Credit conditions may be easing a bit, according to the July Federal Reserve Senior Loan Office Opinion Survey on Bank Lending Practices. While nearly 80% of loan officer respondents said that standards for firms with sales of at least $50 million remained unchanged over the past three months, almost 20% said they had eased. When it came to applications from smaller firms, standards eased at 10% of banks, and remained unchanged at the rest.
Similarly, the maximum size and maturity of credit lines for large and mid-market firms eased at about 17% and 12.5%, respectively, of banks. The change in the cost of credit was even more pronounced: It eased at about 45% of banks.
The trend was similar, although not quite as dramatic, when it came to smaller business applicants. The size, maturity and cost of credit either remained the same or eased within all the banks participating in the survey. For instance, the cost of credit for smaller businesses dropped at more than one-third of the banks.
What’s behind the shift in the banks’ behavior? Competition from other banks and financial institutions was key, according to respondents; 95% said this was somewhat or very important. Slightly more than half – 51% – of respondents said a more favorable, or at least more certain, economic outlook was somewhat important. An increased tolerance for risk was somewhat important to about one-quarter of respondents.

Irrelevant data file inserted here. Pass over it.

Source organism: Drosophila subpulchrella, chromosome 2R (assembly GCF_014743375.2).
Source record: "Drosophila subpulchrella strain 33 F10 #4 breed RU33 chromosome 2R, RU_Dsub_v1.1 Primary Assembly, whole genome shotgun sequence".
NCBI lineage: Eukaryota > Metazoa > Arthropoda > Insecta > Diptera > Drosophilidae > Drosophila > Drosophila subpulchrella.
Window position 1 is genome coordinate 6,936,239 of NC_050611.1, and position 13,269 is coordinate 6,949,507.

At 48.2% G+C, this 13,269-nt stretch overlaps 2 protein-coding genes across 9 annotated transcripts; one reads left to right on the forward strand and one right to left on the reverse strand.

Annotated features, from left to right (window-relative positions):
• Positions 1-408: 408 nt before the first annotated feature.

Banks’ decisions to ease credit appears to have coincided with a jump in loan demand. Demand from mid-market and larger firms was moderately stronger at about 28% of banks, while demand from small firms was up at about one-third. Driving the jump in demand were increases in clients’ needs for inventory and accounts receivable financing, as well as greater client investment in plant and equipment.
While the Fed survey offers business execs a reason for optimism, the signs aren’t universally positive. The total value of business loans of up to $1 million, at $588 billion, was lower in 2012 than it had been in any of the preceding five years, according to an SBA report, “Small Business Lending in the United States, 2012.”
That said, one can find a bit of good news even here: The rate at which small business borrowing is declining has itself declined, dropping from 6.9% in June 2011 to 3.1% in June 2012. “This smaller drop in the value of small business loans suggests that although small business lending terms and standards are easing, standards remain fairly high,” the report notes.
In addition, the number of commercial and industrial loans of $100,000 or less increased between 2011 and 2012, rising from 18.9 million to 21.3 million. The number of larger loans dropped slightly.